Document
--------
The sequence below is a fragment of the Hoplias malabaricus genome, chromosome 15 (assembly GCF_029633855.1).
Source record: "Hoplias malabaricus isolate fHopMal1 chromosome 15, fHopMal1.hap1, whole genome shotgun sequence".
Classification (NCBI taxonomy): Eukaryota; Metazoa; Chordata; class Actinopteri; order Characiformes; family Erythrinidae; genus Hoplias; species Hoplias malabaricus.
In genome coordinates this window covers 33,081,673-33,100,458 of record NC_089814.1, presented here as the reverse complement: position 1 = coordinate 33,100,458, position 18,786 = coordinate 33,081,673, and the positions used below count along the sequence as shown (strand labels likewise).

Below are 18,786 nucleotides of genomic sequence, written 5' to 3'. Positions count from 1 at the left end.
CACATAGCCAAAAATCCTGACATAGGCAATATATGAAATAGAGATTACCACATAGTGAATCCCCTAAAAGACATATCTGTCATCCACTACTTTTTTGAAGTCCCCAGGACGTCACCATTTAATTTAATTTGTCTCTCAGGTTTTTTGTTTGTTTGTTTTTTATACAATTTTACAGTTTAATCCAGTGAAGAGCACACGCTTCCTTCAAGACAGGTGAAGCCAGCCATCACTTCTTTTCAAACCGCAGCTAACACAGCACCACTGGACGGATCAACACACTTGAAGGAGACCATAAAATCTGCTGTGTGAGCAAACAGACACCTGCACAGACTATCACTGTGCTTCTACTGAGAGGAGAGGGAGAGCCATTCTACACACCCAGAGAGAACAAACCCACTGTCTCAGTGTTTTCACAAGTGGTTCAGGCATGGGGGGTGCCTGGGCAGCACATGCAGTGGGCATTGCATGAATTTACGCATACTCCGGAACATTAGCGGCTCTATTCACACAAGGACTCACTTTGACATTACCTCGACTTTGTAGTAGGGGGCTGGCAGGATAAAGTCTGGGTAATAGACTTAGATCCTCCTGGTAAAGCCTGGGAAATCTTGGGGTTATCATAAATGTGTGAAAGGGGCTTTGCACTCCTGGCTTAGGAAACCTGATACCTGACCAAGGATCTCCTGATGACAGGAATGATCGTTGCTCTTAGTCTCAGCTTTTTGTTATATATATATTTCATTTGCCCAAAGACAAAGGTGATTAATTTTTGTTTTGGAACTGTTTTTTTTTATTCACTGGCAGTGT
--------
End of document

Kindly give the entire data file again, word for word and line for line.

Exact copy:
The sequence below is a fragment of the Hoplias malabaricus genome, chromosome 15 (assembly GCF_029633855.1).
Source record: "Hoplias malabaricus isolate fHopMal1 chromosome 15, fHopMal1.hap1, whole genome shotgun sequence".
Classification (NCBI taxonomy): Eukaryota; Metazoa; Chordata; class Actinopteri; order Characiformes; family Erythrinidae; genus Hoplias; species Hoplias malabaricus.
In genome coordinates this window covers 33,081,673-33,100,458 of record NC_089814.1, presented here as the reverse complement: position 1 = coordinate 33,100,458, position 18,786 = coordinate 33,081,673, and the positions used below count along the sequence as shown (strand labels likewise).

Below are 18,786 nucleotides of genomic sequence, written 5' to 3'. Positions count from 1 at the left end.
CACATAGCCAAAAATCCTGACATAGGCAATATATGAAATAGAGATTACCACATAGTGAATCCCCTAAAAGACATATCTGTCATCCACTACTTTTTTGAAGTCCCCAGGACGTCACCATTTAATTTAATTTGTCTCTCAGGTTTTTTGTTTGTTTGTTTTTTATACAATTTTACAGTTTAATCCAGTGAAGAGCACACGCTTCCTTCAAGACAGGTGAAGCCAGCCATCACTTCTTTTCAAACCGCAGCTAACACAGCACCACTGGACGGATCAACACACTTGAAGGAGACCATAAAATCTGCTGTGTGAGCAAACAGACACCTGCACAGACTATCACTGTGCTTCTACTGAGAGGAGAGGGAGAGCCATTCTACACACCCAGAGAGAACAAACCCACTGTCTCAGTGTTTTCACAAGTGGTTCAGGCATGGGGGGTGCCTGGGCAGCACATGCAGTGGGCATTGCATGAATTTACGCATACTCCGGAACATTAGCGGCTCTATTCACACAAGGACTCACTTTGACATTACCTCGACTTTGTAGTAGGGGGCTGGCAGGATAAAGTCTGGGTAATAGACTTAGATCCTCCTGGTAAAGCCTGGGAAATCTTGGGGTTATCATAAATGTGTGAAAGGGGCTTTGCACTCCTGGCTTAGGAAACCTGATACCTGACCAAGGATCTCCTGATGACAGGAATGATCGTTGCTCTTAGTCTCAGCTTTTTGTTATATATATATTTCATTTGCCCAAAGACAAAGGTGATTAATTTTTGTTTTGGAACTGTTTTTTTTTATTCACTGGCAGTGT